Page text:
Data from: Plasticity in leaf litter traits partly mitigates the impact of thinning on forest floor carbon cycling

Ludovic Henneron, Matthieu Chauvat, Frédéric Archaux, Marthe Akpa-Vinceslas, Fabrice Bureau, Yann Dumas, Francois Ningre, Claudine Richter, Philippe Balandier & Michael Aubert
1. Reducing stand density by thinning intensification has been emphasized as an efficient strategy of forest adaptation to climate change as it improves stand resistance to drought. Yet, it is still unclear how it could affect litter C cycling processes. Recent evidence indicates that the plasticity of an oak tree species can lead to a decline in its leaf litter quality and decomposability following thinning. The consequences for litter decomposition and forest floor C storage...

Data from: Biophysical dependences among functional wood traits

Jana Dlouhá, Tancrède Alméras, Jacques Beauchêne, Bruno Clair & Meriem Fournier
1. Wood properties and especially wood density have been used as functional traits organized along major axes of species life history and strategy. Beyond statistical analyses, a better mechanistic understanding of relationships among wood traits is essential for ecologically relevant interpretation of wood trait variations. 2. A set of theoretical relationships mechanistically linking wood basic density with some other wood traits is derived from cellular material physics. These theoretical models picture basic physical constraints and...

Data from: Are assortative mating and genital divergence driven by reinforcement?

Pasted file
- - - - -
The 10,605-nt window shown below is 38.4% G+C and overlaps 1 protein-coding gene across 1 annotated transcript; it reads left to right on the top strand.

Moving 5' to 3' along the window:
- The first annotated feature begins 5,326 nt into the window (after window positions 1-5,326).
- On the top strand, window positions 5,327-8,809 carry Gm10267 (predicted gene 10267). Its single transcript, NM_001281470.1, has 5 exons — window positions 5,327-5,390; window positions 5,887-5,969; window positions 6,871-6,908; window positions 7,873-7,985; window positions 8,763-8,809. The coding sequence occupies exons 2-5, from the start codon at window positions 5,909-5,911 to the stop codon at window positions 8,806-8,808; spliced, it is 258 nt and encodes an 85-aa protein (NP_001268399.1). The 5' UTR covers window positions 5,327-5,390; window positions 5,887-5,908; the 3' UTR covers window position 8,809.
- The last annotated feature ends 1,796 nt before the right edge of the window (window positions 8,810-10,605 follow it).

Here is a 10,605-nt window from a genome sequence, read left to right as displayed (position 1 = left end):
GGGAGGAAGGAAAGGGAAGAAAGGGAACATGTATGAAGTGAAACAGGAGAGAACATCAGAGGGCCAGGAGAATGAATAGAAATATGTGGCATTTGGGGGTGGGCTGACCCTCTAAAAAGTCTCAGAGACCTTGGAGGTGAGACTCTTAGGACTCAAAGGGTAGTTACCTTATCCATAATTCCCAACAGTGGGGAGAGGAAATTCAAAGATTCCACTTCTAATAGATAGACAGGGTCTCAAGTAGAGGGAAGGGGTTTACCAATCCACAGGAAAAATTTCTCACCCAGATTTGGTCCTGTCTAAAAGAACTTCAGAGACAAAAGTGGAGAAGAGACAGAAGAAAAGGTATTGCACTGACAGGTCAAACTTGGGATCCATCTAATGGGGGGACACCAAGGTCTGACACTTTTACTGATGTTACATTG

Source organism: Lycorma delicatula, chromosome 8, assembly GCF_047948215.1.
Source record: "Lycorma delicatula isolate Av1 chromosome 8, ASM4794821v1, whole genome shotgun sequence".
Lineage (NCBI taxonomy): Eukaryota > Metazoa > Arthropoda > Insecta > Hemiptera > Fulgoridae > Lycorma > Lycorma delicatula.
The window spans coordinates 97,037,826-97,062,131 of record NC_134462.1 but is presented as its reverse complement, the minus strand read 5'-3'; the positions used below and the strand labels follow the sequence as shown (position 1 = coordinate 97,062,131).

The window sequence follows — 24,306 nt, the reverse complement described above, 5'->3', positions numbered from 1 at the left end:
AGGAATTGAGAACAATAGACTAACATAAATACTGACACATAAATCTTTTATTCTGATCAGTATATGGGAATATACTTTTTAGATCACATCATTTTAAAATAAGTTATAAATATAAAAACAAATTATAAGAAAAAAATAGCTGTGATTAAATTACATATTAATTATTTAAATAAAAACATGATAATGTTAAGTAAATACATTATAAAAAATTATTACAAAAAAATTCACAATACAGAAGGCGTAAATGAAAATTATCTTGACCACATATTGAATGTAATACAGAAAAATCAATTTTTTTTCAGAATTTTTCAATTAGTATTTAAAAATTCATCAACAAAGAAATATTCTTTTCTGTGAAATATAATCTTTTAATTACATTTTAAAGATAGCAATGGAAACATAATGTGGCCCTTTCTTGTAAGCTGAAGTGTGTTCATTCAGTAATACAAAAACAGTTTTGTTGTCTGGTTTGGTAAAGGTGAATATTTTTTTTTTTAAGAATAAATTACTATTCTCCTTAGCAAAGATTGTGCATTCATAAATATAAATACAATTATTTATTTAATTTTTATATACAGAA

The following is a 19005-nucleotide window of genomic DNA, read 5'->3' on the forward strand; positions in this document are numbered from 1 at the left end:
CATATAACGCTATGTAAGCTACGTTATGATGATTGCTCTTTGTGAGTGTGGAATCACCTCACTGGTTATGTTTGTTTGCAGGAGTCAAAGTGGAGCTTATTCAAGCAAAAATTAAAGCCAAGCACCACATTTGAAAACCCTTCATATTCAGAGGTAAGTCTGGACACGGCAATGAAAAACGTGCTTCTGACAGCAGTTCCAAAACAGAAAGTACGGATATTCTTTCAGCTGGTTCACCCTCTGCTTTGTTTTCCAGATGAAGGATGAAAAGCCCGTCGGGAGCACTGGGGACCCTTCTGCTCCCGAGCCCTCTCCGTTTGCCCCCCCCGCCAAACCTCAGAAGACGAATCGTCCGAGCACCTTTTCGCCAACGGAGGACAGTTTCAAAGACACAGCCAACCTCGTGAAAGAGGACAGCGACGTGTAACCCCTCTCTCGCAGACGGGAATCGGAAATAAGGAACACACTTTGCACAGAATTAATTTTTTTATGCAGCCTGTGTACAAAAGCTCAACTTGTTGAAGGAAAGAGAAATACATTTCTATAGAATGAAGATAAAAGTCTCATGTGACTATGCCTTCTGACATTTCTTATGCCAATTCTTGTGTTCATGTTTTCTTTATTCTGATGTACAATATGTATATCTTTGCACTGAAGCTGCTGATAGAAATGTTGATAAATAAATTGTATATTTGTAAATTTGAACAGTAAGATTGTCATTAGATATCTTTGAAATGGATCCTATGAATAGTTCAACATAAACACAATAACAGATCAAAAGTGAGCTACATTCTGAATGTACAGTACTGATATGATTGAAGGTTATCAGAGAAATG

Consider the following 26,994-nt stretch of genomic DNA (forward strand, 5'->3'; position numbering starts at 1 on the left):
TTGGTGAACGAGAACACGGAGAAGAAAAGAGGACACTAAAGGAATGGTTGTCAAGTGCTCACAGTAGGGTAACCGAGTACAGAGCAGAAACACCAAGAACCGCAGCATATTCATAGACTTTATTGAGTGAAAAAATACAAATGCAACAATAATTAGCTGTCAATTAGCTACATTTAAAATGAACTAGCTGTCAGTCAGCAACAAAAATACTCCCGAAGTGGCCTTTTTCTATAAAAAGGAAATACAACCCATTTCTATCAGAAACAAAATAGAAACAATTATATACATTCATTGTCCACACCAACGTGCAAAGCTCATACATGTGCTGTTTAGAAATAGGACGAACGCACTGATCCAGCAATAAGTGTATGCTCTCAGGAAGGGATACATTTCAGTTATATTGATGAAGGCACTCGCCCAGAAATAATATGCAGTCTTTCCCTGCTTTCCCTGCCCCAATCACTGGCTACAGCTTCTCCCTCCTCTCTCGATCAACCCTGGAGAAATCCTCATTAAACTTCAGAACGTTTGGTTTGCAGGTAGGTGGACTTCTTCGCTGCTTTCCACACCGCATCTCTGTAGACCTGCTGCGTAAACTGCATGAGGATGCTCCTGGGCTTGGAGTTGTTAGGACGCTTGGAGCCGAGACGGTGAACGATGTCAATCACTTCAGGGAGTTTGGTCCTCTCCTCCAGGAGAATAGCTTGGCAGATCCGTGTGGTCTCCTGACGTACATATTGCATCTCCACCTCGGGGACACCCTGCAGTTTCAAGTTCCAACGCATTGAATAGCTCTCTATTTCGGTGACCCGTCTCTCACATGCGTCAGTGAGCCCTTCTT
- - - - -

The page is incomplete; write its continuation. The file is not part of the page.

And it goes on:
Johan Hollander, Mauricio Montaño-Rendón, Giuseppe Bianco, Xi Yang, Anja M. Westram, Ludovic Duvaux, David G. Reid & Roger K. Butlin
The evolution of assortative mating is a key part of the speciation process. Stronger assortment, or greater divergence in mating traits, between species pairs with overlapping ranges is commonly observed, but possible causes of this pattern of reproductive character displacement are difficult to distinguish. We use a multidisciplinary approach to provide a rare example where it is possible to distinguish among hypotheses concerning the evolution of reproductive character displacement. We build on an earlier comparative...

Data from: Nest height is affected by lamppost lighting proximity in addition to nestbox size in urban great tits

Marie-Jeanne Holveck, Arnaud Gregoire, Claire Doutrelant & Marcel M. Lambrechts
Both natural and artificial light have proximate influences on many aspects of avian biology, physiology and behaviour. To date artificial light at night is mostly considered as being a nuisance disrupting for instance sleep and reproduction of diurnal species. Here, we investigate if lamppost night lighting affects cavity-nesting bird species inside their breeding cavity. Nest height in secondary cavity-nesting species is the result of trade-offs between several selective forces. Predation is the prevailing force leading...

Data from: Using terrestrial laser scanning data to estimate large tropical trees biomass and calibrate allometric models: a comparison with traditional destructive approach

Stéphane Momo Takoudjou, Pierre Ploton, Bonaventure Sonké, Jan Hackenberg, Sébastien Griffon, Francois De Coligny, Narcisse Guy Kamdem, Moses Libalah, Gislain Mofack, Gilles Le Moguédec, Raphaël Pélissier & Nicolas Barbier
1. Calibration of local, regional or global allometric equations to estimate biomass at the tree level constitutes a significant burden on projects aiming at reducing Carbon emissions from forest degradation and deforestation. The objective of this contribution is to assess the precision and accuracy of Terrestrial Laser Scanning (TLS) for estimating volumes and above-ground biomass (AGB) of the woody parts of tropical trees, and for the calibration of allometric models. 2. We used a destructive...